不確かな家、透明なからだ/ Uncertain Home, Transparent Body  at GALLERY MoMo, Tokyo, Japan

Courtesy, Photo and Translation: GALLERY MoMo


When I sew prickly, I am reminded of my childhood.


I had been taught to cook and sew at home since I was a child. For a while, all I had in my school bag was a sewing kit, and neither of these things bothered me. However, when I recall being forced to wear girly clothes and being severely scolded for cutting my hair short because it looked like a boy's, I now think that there must have been an unconscious intention to teach me these things. When I realized this, I felt bewildered.


Sewing has kept women tied to their homes for a long time, but at the same time, the acquisition of skills has given them the power to be independent, and needlework has been one of the few means of expression.

In recent years, "handicrafts," which have become peripheral, have come into the spotlight, and people's complex feelings toward "home" and "family" have come to be expressed in various ways.


Why is it that time spent sewing with a needle is still so important in our lives?

Such a question is the starting point of this project.


Naomi Okubo, 2023













2023年 大久保如彌



緻密的玻璃空間/ Closely Glazed Spaces at ELSA GALLERY 2022, Taipei, Taiwan

Courtesy and Photo: ELSA GALLERY


The inspiration for this exhibition came from a moment I experienced in the summer of 2019. I found myself standing in a wildflower garden on a Brooklyn rooftop at sunset, gazing out at huge round tanks used for sewage disposal that were illuminated in purple light. The juxtaposition between the wildflowers, the round tanks, and the Manhattan skyline was almost like an SF movie scene and it shocked me. I also realized it represented a profound contradiction in our world.


The exhibition's title, "Closely Glazed Spaces," was inspired by Dr. Nathaniel Bagshaw Ward's 1842 book, "On the Growth of Plants in Closely Glazed Cases," which details his invention of the Wardian Case, the forerunner of modern terrariums and vivariums. After he realized that polluted air during the industrial revolution in London was poisoning the ferns in his garden, he found that sealed glass structures can sustain ecosystems with plants, bugs, and a small amount of soil. His invention helped to understand the natural ecosystem and facilitated the transportation of plants worldwide.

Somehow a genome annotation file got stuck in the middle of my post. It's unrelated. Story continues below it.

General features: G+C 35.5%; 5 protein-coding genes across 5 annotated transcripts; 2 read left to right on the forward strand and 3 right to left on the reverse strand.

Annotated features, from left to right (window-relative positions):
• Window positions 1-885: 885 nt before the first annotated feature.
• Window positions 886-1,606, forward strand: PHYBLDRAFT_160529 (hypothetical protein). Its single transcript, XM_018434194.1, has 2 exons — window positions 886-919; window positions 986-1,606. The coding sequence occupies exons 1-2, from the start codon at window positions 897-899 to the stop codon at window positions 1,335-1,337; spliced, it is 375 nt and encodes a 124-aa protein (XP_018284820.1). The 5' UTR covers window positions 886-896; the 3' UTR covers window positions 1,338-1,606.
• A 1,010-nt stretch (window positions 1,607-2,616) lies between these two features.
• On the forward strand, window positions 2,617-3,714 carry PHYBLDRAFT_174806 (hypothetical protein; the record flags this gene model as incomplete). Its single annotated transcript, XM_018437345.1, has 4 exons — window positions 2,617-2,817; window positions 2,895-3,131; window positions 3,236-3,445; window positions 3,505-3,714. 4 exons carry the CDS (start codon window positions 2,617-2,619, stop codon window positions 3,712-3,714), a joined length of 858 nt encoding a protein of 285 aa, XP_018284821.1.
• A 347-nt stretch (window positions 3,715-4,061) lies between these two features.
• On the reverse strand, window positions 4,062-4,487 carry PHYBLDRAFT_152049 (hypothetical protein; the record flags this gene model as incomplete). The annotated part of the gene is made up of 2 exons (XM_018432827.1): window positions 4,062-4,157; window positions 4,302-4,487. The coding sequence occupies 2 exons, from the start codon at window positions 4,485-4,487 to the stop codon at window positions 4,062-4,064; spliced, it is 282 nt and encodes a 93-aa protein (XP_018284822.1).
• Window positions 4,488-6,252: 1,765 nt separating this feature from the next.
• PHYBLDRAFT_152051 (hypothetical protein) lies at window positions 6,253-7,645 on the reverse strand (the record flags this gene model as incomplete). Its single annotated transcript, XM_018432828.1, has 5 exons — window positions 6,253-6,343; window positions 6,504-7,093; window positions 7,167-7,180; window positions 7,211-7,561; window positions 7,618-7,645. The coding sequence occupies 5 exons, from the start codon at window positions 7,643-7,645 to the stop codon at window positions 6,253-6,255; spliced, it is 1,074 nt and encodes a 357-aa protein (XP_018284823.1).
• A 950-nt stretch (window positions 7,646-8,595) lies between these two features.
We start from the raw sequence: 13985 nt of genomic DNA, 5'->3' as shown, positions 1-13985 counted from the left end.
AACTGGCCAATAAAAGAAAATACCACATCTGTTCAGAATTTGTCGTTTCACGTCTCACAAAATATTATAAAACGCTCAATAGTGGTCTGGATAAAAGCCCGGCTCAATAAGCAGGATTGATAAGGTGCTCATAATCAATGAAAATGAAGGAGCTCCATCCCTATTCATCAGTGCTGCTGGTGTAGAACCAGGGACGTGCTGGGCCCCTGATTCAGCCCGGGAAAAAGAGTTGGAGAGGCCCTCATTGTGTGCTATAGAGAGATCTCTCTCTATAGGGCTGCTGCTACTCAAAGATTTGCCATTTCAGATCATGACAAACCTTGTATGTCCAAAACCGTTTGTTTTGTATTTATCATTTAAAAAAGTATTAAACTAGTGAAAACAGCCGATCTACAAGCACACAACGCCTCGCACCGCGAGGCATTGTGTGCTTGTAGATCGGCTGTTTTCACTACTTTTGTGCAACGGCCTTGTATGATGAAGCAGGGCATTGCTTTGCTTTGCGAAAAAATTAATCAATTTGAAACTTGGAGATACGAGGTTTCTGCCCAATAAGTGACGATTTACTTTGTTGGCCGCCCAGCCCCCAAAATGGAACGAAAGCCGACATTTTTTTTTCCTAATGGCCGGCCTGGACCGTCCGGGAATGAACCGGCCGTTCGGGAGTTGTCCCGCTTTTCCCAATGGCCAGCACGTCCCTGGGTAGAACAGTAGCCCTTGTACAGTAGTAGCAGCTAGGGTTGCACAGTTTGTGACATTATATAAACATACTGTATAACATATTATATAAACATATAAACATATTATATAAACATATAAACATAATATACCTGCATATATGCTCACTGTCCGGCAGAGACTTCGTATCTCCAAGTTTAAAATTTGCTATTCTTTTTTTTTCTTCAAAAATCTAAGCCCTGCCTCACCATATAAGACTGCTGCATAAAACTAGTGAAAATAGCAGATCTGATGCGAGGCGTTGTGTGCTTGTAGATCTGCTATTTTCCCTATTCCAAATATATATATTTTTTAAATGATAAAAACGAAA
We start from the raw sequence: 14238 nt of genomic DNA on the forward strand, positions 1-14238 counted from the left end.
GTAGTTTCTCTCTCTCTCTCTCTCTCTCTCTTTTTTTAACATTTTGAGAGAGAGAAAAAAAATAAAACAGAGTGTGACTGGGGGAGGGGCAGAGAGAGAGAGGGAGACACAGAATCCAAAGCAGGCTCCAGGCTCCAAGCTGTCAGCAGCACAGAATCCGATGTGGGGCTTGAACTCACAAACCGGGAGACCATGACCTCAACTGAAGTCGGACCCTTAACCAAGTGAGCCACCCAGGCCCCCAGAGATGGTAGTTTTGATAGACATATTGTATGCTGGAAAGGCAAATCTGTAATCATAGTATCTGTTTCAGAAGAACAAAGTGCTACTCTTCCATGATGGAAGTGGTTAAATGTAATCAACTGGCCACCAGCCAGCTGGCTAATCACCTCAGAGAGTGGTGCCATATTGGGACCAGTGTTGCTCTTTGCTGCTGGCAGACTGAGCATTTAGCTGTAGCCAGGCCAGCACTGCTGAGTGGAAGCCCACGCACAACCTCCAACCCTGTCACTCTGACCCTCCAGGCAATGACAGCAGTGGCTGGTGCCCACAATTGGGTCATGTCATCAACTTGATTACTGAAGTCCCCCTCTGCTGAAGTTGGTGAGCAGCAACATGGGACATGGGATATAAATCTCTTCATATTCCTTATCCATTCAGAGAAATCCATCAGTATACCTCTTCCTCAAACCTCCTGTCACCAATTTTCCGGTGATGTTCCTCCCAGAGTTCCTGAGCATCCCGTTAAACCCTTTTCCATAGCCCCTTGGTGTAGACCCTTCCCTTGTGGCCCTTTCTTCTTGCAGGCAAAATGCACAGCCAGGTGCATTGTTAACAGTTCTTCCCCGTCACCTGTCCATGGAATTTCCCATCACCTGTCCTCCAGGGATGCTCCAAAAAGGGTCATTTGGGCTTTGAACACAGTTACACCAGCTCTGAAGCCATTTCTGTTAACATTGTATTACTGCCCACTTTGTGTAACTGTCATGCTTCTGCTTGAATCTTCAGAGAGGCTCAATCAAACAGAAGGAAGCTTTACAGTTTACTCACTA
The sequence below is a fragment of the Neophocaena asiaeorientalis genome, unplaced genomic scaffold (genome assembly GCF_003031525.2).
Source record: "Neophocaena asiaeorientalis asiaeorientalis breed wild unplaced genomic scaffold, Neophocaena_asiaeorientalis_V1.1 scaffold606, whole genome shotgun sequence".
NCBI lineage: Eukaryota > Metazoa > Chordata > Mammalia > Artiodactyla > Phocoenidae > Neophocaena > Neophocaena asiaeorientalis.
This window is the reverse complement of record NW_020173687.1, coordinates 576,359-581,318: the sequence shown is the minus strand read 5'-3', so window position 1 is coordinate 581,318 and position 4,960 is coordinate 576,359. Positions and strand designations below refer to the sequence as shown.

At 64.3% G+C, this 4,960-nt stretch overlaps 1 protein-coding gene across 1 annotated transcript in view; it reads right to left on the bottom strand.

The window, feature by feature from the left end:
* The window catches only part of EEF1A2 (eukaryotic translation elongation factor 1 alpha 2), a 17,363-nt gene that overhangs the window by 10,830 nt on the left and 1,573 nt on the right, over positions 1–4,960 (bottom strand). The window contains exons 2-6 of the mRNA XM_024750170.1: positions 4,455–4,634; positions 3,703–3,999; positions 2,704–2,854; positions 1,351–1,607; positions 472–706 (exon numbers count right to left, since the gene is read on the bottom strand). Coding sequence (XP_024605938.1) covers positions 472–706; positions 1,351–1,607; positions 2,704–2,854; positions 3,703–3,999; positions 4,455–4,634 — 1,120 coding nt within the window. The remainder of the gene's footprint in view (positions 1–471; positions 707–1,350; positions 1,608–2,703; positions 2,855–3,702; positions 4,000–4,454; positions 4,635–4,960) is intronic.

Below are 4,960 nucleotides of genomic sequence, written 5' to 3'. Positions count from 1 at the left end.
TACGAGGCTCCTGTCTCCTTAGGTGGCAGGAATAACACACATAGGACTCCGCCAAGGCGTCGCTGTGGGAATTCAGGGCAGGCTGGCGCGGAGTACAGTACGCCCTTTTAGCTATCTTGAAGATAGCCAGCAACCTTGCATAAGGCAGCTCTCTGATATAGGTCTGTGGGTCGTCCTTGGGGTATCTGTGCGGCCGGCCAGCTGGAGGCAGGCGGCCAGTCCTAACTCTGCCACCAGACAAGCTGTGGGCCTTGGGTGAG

In this exhibition, I am interested in the concept of a sealed environment, where we can control and isolate the surroundings. Inside this space, we can breathe warm, clean, and humid air, surrounded by beautiful plants and butterflies collected with enthusiasm and desire. Being in such an environment, we can easily ignore the outside world and its problems.


Through the motif of a glasshouse in all of my works, I aim to highlight the irony of human beings. As someone who grew up in a dysfunctional family and felt trapped for a long time, this theme is also deeply personal to me. We have all experienced the isolation of living through the pandemic. I hope that my exhibition will expand its meaning through my art and speak to the current human condition. 




同場亦將展示大久保如彌全新玻璃雕塑,其創作概念亦與展覽主題相連,玻璃塊中的凹陷空間描繪的是一個人的形體,反向提示著我們以為的存在可能是如此虛無而空洞。(Translated to Taiwanese by ELSA GALLERY)




From here to somewhere at GALLERY MoMo Projects 2021, Tokyo

Courtesy and Photo: GALLERY MoMo


In March 2020, New York was in the midst of a lockdown. I couldn't even go to the studio and was constantly frightened by the sound of ambulances ringing in my apartment. But at the same time, I felt grateful for the opportunity to slow down my daily life and have time to do nothing. It seemed like the opposite of what I had once believed was ideal, yet it allowed me to appreciate the important things I had missed in my busy days. In September 2020, I decided to return to Japan.


The COVID-19 pandemic has revealed inherent contradictions in societies across various countries. I began to contemplate the concept of freedom in a country where freedom is highly valued. However, even if we use one word to describe freedom, each person's definition can hinder the freedom of others and may differ from our own.


I pondered the idea of an ideal country and realized that every country has its own version of an ideal. What may be ideal for one person may not be the same for another.